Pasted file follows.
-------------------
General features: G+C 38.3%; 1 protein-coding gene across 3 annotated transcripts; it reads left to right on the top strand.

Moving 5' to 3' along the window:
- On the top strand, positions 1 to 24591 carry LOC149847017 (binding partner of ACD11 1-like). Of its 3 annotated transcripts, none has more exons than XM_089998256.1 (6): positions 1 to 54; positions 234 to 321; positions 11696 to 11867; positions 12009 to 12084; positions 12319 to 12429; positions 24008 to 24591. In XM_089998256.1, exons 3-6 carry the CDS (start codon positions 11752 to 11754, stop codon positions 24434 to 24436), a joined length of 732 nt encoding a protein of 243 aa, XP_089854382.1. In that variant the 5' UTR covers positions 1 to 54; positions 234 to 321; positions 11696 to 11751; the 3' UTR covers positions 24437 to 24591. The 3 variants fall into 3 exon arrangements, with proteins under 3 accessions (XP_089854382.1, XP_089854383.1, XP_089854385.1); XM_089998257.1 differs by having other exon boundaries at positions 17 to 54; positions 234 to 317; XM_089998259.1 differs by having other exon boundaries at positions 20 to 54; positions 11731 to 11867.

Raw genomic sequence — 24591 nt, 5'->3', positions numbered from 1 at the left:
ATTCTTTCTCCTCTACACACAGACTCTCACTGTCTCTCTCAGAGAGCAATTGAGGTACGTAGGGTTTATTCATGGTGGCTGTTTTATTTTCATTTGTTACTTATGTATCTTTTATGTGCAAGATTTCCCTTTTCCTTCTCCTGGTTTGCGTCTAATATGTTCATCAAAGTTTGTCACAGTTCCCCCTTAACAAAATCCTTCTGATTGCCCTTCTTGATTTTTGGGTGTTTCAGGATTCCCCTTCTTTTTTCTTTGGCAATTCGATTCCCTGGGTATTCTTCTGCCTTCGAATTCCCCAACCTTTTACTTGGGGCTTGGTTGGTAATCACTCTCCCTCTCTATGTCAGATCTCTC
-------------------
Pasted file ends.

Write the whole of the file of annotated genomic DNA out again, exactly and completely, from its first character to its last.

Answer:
General features: G+C 38.3%; 1 protein-coding gene across 3 annotated transcripts; it reads left to right on the top strand.

Moving 5' to 3' along the window:
- On the top strand, positions 1 to 24591 carry LOC149847017 (binding partner of ACD11 1-like). Of its 3 annotated transcripts, none has more exons than XM_089998256.1 (6): positions 1 to 54; positions 234 to 321; positions 11696 to 11867; positions 12009 to 12084; positions 12319 to 12429; positions 24008 to 24591. In XM_089998256.1, exons 3-6 carry the CDS (start codon positions 11752 to 11754, stop codon positions 24434 to 24436), a joined length of 732 nt encoding a protein of 243 aa, XP_089854382.1. In that variant the 5' UTR covers positions 1 to 54; positions 234 to 321; positions 11696 to 11751; the 3' UTR covers positions 24437 to 24591. The 3 variants fall into 3 exon arrangements, with proteins under 3 accessions (XP_089854382.1, XP_089854383.1, XP_089854385.1); XM_089998257.1 differs by having other exon boundaries at positions 17 to 54; positions 234 to 317; XM_089998259.1 differs by having other exon boundaries at positions 20 to 54; positions 11731 to 11867.

Raw genomic sequence — 24591 nt, 5'->3', positions numbered from 1 at the left:
ATTCTTTCTCCTCTACACACAGACTCTCACTGTCTCTCTCAGAGAGCAATTGAGGTACGTAGGGTTTATTCATGGTGGCTGTTTTATTTTCATTTGTTACTTATGTATCTTTTATGTGCAAGATTTCCCTTTTCCTTCTCCTGGTTTGCGTCTAATATGTTCATCAAAGTTTGTCACAGTTCCCCCTTAACAAAATCCTTCTGATTGCCCTTCTTGATTTTTGGGTGTTTCAGGATTCCCCTTCTTTTTTCTTTGGCAATTCGATTCCCTGGGTATTCTTCTGCCTTCGAATTCCCCAACCTTTTACTTGGGGCTTGGTTGGTAATCACTCTCCCTCTCTATGTCAGATCTCTC